On the eve of her unwillingly abrupt retirement, a Reykjavík police inspector decides to look into a cold case that immediately turns dangerously hot.
Hulda Hermannsdóttir thought she’d seen the writing on the wall: When she turned 65 in a few months, she’d put in for retirement even though the deaths of both her daughter and her husband have left her nothing to look forward to. But she’s thrown for a loop when Magnús, her boss, tells her that he’s already assigned her office and caseload to a much younger, up-and-coming male colleague, and could she please clean out her desk within the next two weeks? To mollify her, he offers to let her spend her final days looking into a cold case of her choice—“Any case I like?” she politely asks—and she promptly reopens the investigation into the death of Elena, a Russian immigrant who’d applied for political asylum. Hulda is convinced that her sloppy CID colleague Alexander had bobbled the case, and her initial inquiries suggest that since Elena’s petition for asylum had just been granted, she had no reason to leave the hostel where she was staying and drown herself. When Bjartur Hartmannsson, an interpreter who’d worked with the musically inclined Elena, suggests that her interests may have extended to prostitution as well, Hulda kicks into high gear, much to the disapproval of Magnús, whose desire to pull Hulda off the investigation and put her in the deep freeze intensifies with every meeting and phone call. All the while, a series of ominous flashbacks indicates that Hulda’s stumbled onto a secret even more wicked than she’d predicted—although, as events ultimately show, she’s had years of experience in close contact with wickedness.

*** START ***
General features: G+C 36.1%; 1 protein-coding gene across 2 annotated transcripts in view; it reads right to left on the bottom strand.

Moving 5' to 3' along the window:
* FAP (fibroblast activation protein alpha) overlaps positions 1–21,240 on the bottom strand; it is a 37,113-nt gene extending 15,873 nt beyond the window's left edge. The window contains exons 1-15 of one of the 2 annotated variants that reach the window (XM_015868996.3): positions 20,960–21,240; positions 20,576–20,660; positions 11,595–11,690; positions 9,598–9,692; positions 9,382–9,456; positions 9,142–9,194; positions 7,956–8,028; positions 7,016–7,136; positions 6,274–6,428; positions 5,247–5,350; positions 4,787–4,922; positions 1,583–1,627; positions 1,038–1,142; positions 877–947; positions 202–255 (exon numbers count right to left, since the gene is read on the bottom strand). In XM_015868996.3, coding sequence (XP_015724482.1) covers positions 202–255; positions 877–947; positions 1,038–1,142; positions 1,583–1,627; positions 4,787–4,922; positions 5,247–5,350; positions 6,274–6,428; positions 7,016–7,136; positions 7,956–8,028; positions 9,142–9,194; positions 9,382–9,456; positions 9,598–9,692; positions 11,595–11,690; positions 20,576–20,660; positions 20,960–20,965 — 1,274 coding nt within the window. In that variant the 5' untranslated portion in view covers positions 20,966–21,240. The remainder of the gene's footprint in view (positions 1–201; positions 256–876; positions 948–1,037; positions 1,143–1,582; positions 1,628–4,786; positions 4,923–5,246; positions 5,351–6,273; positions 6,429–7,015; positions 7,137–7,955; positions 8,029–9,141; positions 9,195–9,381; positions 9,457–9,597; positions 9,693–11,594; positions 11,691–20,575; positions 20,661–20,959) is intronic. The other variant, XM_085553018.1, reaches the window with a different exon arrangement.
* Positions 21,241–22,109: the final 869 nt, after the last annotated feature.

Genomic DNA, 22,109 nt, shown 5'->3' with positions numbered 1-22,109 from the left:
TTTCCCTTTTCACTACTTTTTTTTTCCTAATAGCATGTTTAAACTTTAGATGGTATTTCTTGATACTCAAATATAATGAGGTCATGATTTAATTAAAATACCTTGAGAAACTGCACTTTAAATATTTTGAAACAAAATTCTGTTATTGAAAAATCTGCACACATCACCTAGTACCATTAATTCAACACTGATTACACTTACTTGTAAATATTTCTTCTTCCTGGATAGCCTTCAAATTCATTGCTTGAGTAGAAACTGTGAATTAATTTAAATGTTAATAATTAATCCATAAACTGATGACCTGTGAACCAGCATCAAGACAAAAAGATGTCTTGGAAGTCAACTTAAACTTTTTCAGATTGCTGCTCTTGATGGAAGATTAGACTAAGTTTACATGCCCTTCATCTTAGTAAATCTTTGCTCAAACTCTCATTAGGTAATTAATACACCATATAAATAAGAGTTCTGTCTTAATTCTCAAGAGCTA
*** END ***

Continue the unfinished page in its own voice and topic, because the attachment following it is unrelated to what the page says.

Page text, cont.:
If you think you know how frigid Iceland can be, this blistering stand-alone from Jónasson (Blackout, 2016, etc.) has news for you: It’s much, much colder than you’ve ever imagined. Warmly recommended for hot summer nights.